- April 1, 2019
- Posted by: Josiah Hincks Solicitors
- Category: News
For those who provide their services personally, there can be significant tax advantages in interposing a corporate vehicle between themselves and clients who would otherwise pay them directly. Such arrangements are, however, frowned upon by HM Revenue and Customs (HMRC) and are likely be a great deal more difficult to operate following an important Court of Appeal ruling.
The case concerned a company that had established about 1,000 such interposing vehicles on behalf of a wide range of mainly professional people. Payments for the latter’s services were received by the vehicles, which employed them and generally paid them the National Minimum Wage. They were otherwise remunerated by the vehicles in the form of dividends. The intention was to achieve substantial savings in Income Tax (IT) and National Insurance Contributions (NICs).
After HMRC challenged those arrangements, the First-tier Tribunal, and subsequently the Upper Tribunal, found that the company was a provider of managed service companies (MSCs), within the meaning of Section 61B of the Income Tax (Earnings and Pensions) Act 2003. That meant that HMRC was entitled to treat dividends paid by the vehicles to their shareholders as employment income. Assessments to IT and NICs were accordingly raised against a number of shareholders.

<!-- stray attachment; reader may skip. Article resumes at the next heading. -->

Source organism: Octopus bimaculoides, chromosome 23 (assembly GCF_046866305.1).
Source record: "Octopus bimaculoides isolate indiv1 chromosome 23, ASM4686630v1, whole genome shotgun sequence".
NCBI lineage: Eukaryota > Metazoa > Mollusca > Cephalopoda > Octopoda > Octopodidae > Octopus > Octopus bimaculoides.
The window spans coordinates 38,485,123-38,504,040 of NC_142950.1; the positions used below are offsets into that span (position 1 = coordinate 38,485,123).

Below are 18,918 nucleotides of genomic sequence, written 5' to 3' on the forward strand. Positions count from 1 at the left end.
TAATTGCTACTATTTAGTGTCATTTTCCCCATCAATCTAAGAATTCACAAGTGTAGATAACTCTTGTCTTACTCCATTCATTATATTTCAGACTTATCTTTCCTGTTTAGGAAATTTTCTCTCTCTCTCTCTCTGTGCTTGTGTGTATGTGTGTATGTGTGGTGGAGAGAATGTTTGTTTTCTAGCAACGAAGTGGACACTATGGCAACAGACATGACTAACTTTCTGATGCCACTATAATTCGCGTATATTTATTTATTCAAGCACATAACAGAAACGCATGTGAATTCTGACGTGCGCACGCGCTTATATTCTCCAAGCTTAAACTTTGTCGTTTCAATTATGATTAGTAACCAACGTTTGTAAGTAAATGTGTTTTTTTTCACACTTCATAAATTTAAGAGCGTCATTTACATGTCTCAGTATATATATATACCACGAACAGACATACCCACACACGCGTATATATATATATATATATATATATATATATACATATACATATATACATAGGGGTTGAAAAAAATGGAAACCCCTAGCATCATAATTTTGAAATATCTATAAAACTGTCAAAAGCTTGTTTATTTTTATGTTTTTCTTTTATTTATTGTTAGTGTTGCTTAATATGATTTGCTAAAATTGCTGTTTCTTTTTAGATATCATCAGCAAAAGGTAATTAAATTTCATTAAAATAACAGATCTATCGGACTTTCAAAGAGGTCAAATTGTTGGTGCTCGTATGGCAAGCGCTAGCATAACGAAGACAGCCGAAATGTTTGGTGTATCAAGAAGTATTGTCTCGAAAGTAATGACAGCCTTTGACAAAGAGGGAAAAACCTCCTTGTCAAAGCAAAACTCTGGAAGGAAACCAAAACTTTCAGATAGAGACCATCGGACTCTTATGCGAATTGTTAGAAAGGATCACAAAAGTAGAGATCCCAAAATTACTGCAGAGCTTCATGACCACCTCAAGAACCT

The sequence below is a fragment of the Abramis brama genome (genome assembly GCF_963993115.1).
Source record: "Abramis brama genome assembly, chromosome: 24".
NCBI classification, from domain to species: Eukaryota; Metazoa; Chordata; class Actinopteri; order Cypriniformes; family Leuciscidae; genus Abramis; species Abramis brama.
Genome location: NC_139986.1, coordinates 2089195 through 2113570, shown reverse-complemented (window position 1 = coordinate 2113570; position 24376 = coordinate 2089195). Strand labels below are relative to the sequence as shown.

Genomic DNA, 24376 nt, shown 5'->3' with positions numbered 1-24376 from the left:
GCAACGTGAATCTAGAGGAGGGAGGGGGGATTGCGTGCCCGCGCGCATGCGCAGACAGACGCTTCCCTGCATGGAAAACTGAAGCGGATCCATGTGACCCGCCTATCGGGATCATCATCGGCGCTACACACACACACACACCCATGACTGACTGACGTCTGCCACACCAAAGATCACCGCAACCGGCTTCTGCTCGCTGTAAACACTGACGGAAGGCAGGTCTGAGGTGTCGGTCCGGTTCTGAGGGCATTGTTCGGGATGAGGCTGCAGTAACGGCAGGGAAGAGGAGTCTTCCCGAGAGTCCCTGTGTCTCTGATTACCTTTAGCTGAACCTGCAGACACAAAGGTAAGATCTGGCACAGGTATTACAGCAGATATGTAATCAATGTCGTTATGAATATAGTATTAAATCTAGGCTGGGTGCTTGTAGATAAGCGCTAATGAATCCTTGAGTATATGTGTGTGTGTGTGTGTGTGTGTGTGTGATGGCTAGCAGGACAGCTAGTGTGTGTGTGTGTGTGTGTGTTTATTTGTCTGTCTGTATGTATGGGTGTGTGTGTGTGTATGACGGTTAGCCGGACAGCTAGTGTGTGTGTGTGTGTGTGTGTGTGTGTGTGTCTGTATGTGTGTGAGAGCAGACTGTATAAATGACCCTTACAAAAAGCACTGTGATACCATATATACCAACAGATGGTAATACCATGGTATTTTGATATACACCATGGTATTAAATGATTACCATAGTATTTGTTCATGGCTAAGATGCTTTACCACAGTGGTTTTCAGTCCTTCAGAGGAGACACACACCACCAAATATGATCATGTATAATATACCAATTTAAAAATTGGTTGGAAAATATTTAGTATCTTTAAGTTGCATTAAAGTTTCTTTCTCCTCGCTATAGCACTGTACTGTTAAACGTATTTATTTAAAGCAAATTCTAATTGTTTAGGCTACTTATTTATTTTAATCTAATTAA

In dismissing an appeal against that outcome brought by five of the vehicles that had been set up by the company, the Court noted that HMRC’s concerns related not only to loss of revenue but also to the risk that MSCs without assets may be put into liquidation or dissolved, leaving liabilities in respect of IT and NICs unpaid.
The Court found that the business that the Act was designed to catch was precisely the business that the company ran. It was engaged in promoting a situation in which workers provide their services through corporate vehicles, instead of directly to end clients. It provided shareholders with significant managerial assistance in operating such vehicles. In those circumstances, the company was undoubtedly an MSC provider and the vehicles it established were undoubtedly MSCs.